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Breakout on north side of lava flow advances about 75 yards overnight

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    This annotated photo shows the location of breakouts from the June 27th lava flow. Foreward movement remains stalled despite some activity detected along the edges of the flow. @Caption -- credit1:<*L>Hawaiian Volcano Observatory

Activity at Kilauea Volcano’s lava flow front remained "sluggish" Saturday, with more vigorous breakouts farther upslope, U.S. geologists reported.

A Civil Defense overflight Saturday morning found that while the flow front had not advanced, there was a small increase in activity along the flow edges compared with Friday morning.

The breakout along the north side of the existing flow had advanced by about 75 yards since Friday and was burning forest, according to the Hawaiian Volcano Observatory. That’s where the lava crosses a system of cracks about 3 miles upslope of the front.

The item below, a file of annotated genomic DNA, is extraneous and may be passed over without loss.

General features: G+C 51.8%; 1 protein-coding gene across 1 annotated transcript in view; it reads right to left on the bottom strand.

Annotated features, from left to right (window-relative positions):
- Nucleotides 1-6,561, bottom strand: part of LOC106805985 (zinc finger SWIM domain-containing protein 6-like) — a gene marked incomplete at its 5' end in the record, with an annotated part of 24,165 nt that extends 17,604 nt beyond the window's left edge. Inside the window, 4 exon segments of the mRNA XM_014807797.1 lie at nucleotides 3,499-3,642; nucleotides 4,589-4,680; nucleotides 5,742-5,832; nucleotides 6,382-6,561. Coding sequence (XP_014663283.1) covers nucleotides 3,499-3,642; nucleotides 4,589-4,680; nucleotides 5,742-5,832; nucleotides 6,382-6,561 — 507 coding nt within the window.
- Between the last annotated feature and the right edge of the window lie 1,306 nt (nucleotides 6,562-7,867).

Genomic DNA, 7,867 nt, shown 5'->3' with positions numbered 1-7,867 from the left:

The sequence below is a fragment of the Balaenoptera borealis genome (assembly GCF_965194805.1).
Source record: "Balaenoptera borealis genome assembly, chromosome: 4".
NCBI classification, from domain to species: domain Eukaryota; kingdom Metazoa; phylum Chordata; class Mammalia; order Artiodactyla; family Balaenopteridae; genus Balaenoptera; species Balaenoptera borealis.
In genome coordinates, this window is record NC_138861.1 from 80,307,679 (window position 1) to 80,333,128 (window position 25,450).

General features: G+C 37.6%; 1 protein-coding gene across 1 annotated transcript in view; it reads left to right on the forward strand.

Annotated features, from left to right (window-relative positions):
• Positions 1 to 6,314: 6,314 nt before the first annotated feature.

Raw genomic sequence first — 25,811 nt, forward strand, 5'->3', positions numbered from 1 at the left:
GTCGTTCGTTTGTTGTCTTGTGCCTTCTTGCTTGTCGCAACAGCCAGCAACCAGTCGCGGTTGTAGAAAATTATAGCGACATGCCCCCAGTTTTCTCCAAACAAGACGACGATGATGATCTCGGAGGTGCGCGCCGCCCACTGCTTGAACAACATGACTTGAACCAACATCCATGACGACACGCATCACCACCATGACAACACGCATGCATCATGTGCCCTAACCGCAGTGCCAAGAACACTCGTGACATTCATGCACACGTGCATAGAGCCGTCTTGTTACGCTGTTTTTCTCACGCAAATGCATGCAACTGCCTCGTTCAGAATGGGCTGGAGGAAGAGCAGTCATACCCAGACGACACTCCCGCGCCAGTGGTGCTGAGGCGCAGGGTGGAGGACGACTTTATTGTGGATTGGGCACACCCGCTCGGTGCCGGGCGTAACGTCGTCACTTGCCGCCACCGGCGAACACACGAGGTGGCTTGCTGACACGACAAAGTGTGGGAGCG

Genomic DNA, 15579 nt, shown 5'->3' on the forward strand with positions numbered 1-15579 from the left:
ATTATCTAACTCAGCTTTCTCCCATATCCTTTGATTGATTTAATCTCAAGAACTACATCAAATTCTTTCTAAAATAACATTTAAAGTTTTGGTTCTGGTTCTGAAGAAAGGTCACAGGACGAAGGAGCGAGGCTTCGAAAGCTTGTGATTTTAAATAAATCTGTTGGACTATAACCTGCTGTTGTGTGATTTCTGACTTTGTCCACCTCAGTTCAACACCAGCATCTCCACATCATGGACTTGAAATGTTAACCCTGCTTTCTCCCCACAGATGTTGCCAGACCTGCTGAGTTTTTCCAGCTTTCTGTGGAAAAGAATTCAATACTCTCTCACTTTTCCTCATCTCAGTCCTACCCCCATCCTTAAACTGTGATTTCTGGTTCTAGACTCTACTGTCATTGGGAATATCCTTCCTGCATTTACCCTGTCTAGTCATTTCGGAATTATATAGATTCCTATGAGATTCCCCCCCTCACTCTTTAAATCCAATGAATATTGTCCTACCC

The Puu Oo cone is fueling the so-called June 27th flow that is headed toward Pahoa and Highway 130.

The eruption in Kilauea’s middle East Rift Zone started with a fissure eruption on Jan. 3, 1983, and continued with few interruptions at Puu Oo or from vents within a few kilometers.

A fissure eruption on the upper east flank of Puu Oo on Sept. 21, 2011, fed the so-called Peace Day flow that advanced southeast through the abandoned Royal Gardens subdivision to the ocean within Hawaii Volcanoes National Park in early December 2011. The flows stalled and re-entered the ocean starting on Nov. 24, 2012, until activity started to decline and the ocean entry stopped in Aug. 20, 2013; the flow was dead by early November.

The Kahaualea flow, which started at the northeast edge of Puu Oo in mid-January 2013, was dead by late April 2013, but a new flow dubbed Kahaualea 2 became active in the same area in early May 2013. The Kahaualea 2 flow died following the onset of a new breakout from the northeast flank of Puu Oo on June 27.

The June 27th flow, which continues to advance toward the northeast, poses no immediate threat to residential areas but could reach Pahoa within weeks, scientists estimate.

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